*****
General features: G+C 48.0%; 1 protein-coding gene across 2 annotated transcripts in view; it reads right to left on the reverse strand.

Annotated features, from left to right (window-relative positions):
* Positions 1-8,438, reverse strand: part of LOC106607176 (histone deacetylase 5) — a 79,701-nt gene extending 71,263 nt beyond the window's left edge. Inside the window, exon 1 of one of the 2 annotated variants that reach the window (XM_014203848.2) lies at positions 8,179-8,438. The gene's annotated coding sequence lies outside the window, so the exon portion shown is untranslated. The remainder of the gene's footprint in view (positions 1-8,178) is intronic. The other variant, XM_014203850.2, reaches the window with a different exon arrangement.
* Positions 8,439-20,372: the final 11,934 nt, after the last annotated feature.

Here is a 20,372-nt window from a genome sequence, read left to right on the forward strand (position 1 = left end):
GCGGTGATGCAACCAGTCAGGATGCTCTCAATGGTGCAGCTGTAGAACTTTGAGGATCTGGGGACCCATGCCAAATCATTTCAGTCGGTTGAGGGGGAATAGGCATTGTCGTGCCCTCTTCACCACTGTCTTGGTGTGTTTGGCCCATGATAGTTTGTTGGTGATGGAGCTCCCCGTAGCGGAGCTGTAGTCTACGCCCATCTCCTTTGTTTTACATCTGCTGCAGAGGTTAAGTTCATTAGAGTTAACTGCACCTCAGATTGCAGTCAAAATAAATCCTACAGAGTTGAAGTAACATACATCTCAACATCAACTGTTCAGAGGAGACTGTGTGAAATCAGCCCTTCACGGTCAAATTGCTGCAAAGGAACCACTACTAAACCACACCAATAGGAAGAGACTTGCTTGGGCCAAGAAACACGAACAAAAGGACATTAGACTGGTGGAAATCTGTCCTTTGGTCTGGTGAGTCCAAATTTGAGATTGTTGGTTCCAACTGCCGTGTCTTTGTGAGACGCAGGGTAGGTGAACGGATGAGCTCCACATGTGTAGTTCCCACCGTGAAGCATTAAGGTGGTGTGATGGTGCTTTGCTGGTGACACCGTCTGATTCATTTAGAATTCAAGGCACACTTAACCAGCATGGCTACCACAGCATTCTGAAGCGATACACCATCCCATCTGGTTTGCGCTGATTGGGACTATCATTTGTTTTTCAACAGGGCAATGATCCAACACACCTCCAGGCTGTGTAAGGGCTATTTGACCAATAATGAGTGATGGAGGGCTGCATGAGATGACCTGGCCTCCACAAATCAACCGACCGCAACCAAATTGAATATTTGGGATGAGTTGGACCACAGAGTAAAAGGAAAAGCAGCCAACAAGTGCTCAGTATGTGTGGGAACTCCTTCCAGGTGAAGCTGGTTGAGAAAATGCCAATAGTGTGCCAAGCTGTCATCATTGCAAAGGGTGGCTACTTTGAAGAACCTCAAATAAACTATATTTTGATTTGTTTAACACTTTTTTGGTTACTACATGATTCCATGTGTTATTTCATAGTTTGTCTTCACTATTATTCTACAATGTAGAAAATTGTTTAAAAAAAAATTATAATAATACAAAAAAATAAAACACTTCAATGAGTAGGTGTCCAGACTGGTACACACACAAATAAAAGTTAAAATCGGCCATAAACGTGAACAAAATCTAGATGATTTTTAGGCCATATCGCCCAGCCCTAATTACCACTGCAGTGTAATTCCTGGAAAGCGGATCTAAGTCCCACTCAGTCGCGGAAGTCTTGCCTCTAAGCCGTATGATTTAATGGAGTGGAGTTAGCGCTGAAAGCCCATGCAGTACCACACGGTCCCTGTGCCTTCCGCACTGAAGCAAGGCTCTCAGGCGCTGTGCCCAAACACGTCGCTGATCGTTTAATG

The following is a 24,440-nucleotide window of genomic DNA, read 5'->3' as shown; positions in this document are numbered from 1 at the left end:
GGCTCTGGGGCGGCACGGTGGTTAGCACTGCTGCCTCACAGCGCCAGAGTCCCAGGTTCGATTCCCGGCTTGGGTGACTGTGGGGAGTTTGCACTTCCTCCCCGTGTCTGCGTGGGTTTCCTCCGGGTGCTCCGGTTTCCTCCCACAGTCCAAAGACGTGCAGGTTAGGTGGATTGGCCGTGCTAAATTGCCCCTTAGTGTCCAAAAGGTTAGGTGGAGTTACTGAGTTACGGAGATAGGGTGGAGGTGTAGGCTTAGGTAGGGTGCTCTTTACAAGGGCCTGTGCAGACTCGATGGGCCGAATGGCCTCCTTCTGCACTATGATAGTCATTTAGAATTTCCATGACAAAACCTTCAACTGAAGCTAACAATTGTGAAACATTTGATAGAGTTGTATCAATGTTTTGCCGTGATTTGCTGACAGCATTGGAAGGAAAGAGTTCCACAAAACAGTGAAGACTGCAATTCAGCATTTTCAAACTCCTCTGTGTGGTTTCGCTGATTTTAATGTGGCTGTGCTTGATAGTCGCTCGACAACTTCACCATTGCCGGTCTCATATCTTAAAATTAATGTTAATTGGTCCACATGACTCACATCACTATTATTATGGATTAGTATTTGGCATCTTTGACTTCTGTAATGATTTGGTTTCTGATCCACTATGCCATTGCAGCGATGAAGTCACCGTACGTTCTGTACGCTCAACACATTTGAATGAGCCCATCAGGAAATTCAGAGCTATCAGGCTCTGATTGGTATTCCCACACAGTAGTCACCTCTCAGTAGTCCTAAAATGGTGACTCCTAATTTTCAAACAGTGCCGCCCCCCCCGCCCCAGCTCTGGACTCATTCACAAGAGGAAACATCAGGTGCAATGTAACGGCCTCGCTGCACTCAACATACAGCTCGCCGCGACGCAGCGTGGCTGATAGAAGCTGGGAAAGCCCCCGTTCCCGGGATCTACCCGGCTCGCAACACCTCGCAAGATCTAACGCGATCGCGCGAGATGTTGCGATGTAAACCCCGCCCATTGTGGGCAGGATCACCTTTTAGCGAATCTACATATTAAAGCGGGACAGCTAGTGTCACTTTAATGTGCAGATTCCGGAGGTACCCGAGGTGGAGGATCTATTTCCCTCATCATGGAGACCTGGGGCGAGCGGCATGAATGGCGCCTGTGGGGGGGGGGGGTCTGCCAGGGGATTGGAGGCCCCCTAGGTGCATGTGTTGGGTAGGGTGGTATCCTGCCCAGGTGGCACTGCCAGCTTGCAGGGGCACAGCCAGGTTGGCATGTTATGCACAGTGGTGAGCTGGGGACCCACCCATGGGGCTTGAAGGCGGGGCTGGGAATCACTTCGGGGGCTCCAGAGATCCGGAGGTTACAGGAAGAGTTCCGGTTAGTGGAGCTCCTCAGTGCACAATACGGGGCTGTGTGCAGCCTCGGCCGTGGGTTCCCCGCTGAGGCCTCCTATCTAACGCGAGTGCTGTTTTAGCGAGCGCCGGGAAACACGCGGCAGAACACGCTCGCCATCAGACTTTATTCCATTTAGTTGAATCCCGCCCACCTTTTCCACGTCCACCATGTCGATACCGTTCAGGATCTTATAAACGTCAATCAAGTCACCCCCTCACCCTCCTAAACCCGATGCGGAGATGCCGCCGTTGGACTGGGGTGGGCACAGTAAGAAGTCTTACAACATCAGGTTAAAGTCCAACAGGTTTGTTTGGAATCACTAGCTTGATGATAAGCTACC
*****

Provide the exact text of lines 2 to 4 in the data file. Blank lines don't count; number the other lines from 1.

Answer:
Annotated features, from left to right (window-relative positions):
* Positions 1-8,438, reverse strand: part of LOC106607176 (histone deacetylase 5) — a 79,701-nt gene extending 71,263 nt beyond the window's left edge. Inside the window, exon 1 of one of the 2 annotated variants that reach the window (XM_014203848.2) lies at positions 8,179-8,438. The gene's annotated coding sequence lies outside the window, so the exon portion shown is untranslated. The remainder of the gene's footprint in view (positions 1-8,178) is intronic. The other variant, XM_014203850.2, reaches the window with a different exon arrangement.
* Positions 8,439-20,372: the final 11,934 nt, after the last annotated feature.